This blog was triggered by the tax changes that come into force today, but paying tax on the income is just one element of your overall tax and financial situation. having a Buy to Let property will have implications on Capital Gains tax, Inheritance tax  and even your entitlement to certain benefits.

I know I have not mentioned the fact that the property is also a capital asset and as such there is a potential return to be had from its underlying value. it is true that the value of property has gone up, some would say by far too much, in recent years. The profit that can be made from eventually selling is something that has to be considered, as should the fact that there has been the odd property crash and the fact that it can take quite a while to find a buyer.

There is no doubt that having a property that you rent out can be a great investment, for the right people in the right circumstances and with the right understanding of the risks involved. If you are not that person, then having one because it makes you feel better is a potentially costly piece of self delusion.

 

What is a Second Charge?

Most of us are familiar with personal loans, credit cards and mortgages but a Second Charge loan may not be. As with most financial products, once you get beyond the jargon, it’s actually quite straightforward. A Second Charge is simply a loan that is secured on your property. This means that to be eligible you must be a property owner and that there must be enough equity in your property to secure the loan. The property does not have to be your main residence and can even be a commercial or Buy to Let property. The name “Second Charge” comes about from the fact that your mortgage is actually also known as a “First Charge”

Why Would I want A Second Charge?

There are a variety of reasons for considering a Second Charge. As it is secured on your property, the interest will be usually significantly lower than any unsecured debt you may have through personal loans or credit cards. Consolidating unsecured debt into a secured Second Charge will save you money, and sometimes quite a lot of money. However, never lose sight of the fact that once you have borrowed money using your property as security, then it is your property that is at risk in the event that you cannot make the repayments. Other common reasons for considering taking a Second Charge include meeting the costs of school fees, and tax bills, home improvements and deposits for other property as well as capital costs for you business. In this last instance, borrowing for business purposes is not something a normal mortgage will accept.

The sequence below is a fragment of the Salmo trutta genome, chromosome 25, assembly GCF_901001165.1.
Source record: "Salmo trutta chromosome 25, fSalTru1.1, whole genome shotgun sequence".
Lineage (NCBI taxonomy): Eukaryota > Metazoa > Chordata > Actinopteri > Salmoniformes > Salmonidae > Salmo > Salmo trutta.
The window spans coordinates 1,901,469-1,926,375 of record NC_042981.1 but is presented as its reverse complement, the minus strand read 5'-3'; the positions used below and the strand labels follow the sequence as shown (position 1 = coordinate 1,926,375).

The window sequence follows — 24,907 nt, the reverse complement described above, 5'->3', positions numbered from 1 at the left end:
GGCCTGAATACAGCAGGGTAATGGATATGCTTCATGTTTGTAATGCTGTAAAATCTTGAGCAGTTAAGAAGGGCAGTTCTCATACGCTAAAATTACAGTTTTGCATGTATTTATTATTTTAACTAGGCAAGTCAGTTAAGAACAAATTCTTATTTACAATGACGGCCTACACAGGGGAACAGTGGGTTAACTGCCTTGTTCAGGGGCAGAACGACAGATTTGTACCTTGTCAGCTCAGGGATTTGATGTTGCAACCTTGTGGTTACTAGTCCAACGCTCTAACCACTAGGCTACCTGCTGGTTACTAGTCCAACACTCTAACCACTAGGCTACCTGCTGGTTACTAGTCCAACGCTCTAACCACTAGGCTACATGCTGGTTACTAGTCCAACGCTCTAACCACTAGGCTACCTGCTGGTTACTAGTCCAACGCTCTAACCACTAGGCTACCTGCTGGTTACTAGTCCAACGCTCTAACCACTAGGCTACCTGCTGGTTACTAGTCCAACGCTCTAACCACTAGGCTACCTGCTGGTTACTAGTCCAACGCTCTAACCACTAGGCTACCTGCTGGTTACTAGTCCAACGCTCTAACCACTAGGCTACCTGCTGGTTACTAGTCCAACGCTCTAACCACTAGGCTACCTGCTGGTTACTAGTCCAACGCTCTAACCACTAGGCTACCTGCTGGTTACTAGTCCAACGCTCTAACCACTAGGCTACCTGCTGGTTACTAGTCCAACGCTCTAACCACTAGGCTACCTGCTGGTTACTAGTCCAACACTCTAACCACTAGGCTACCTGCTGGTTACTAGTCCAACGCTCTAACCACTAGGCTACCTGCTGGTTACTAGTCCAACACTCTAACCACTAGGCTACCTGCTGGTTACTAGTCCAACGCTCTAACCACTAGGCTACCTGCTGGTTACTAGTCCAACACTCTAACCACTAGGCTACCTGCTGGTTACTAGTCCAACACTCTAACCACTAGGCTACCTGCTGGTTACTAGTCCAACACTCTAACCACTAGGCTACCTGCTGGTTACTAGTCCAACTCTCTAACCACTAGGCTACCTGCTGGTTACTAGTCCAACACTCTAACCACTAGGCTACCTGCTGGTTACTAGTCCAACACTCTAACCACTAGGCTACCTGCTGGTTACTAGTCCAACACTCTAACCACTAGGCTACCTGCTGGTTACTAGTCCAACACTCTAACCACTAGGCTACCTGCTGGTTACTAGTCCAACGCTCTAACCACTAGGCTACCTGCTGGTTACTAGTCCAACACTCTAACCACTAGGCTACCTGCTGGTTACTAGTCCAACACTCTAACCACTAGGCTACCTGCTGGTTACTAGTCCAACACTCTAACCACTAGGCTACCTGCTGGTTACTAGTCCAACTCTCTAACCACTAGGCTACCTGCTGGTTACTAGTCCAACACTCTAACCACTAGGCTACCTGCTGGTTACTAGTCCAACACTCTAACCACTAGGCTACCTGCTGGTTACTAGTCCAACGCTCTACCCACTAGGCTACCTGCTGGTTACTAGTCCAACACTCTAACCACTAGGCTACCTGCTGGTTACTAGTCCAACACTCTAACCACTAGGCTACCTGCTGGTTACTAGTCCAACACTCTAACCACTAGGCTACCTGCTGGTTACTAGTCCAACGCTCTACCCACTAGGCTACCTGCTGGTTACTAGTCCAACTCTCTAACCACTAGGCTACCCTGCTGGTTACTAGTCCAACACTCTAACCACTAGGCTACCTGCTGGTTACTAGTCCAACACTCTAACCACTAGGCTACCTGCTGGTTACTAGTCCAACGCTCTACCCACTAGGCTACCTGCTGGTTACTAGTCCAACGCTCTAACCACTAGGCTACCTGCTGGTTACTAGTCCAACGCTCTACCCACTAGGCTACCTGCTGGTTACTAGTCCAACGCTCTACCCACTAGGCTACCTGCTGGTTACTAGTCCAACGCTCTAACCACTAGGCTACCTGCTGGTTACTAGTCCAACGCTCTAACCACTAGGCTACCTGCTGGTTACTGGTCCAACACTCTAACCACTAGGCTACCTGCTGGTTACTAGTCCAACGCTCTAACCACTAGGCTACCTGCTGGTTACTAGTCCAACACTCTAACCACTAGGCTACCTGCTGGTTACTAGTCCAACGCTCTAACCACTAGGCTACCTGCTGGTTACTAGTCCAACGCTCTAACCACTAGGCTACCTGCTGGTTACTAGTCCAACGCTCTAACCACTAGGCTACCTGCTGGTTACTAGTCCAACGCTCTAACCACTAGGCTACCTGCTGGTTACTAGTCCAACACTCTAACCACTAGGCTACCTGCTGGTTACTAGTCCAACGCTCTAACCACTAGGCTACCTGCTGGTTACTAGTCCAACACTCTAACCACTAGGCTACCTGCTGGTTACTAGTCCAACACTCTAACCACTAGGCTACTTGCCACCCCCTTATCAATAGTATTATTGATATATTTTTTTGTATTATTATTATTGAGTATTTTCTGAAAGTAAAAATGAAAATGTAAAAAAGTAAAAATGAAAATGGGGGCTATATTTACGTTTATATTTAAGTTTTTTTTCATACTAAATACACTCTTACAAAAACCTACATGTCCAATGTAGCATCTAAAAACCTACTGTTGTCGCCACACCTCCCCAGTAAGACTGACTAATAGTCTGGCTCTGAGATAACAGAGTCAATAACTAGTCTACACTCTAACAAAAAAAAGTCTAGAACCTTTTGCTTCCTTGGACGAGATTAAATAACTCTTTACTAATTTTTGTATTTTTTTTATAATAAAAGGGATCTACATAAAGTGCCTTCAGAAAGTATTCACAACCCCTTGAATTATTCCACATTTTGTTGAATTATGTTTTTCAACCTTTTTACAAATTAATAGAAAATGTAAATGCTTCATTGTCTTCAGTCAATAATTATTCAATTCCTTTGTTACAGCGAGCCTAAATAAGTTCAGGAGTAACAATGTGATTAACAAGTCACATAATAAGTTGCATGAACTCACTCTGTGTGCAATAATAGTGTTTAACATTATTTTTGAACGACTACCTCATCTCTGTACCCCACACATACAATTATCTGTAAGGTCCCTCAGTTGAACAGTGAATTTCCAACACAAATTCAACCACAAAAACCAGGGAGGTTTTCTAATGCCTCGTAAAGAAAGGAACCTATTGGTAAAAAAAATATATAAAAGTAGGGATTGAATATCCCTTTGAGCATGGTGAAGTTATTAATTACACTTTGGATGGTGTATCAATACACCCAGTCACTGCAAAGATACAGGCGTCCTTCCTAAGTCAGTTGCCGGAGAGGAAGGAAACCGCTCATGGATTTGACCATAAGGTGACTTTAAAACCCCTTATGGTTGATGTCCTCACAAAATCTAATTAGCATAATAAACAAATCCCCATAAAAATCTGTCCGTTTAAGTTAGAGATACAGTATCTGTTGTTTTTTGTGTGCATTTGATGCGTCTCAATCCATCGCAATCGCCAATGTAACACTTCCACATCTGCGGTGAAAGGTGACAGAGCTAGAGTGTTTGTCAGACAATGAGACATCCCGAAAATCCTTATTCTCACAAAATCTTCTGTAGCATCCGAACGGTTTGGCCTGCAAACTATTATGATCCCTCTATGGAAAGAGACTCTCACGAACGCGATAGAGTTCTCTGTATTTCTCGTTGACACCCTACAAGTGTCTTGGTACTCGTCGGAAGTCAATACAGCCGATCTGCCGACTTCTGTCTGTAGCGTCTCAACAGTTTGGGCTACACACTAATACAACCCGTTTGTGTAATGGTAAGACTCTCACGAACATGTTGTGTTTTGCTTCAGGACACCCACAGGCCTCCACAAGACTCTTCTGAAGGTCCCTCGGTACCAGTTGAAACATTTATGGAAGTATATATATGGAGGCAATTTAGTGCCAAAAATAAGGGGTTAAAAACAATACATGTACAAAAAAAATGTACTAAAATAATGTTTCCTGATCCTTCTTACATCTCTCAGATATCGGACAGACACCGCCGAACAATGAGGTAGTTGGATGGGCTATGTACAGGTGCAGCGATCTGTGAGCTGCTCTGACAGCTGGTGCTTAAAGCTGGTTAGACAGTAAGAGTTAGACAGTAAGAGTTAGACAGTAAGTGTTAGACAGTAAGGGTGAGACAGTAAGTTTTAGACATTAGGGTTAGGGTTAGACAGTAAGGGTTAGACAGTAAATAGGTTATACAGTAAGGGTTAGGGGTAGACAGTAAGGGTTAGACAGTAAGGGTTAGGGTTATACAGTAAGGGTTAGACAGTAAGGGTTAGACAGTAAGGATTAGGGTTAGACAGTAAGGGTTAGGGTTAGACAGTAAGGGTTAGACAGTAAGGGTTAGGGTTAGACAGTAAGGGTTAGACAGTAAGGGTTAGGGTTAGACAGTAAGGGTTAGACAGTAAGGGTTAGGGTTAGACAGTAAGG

If you have a mortgage that has a favourable interest rate, or has penalties for early redemption, it may well make sense to take a Second Charge in order to secure further borrowing rather than remortgage your original loan.

Most unsecured loans are available up to certain limits, with the very top end being about the £35k mark. if you need to borrow more than this, then a Second Charge becomes attractive as the limit you can borrow is dictated by the equity in your property (as well as conditions relation to affordability) It is possible, though not always wise, to organise your borrowing so that the combined value of both your mortgage and Second Charge reaches 95% of the overall value of your property.

A Second Charge typically takes about three weeks from application to getting your money. Although I have been involved in mortgages that have been that quick, it is fair to say that on average a Second Charge will complete faster than a mortgage, and unlike a mortgage, there will not be any up front costs either.

As with all borrowing, you should carefully consider all aspects of what you are doing before you go ahead and ask as many questions as you can before signing. But, like most products, for the right person and the right circumstances, a Second Charge may well be a good idea.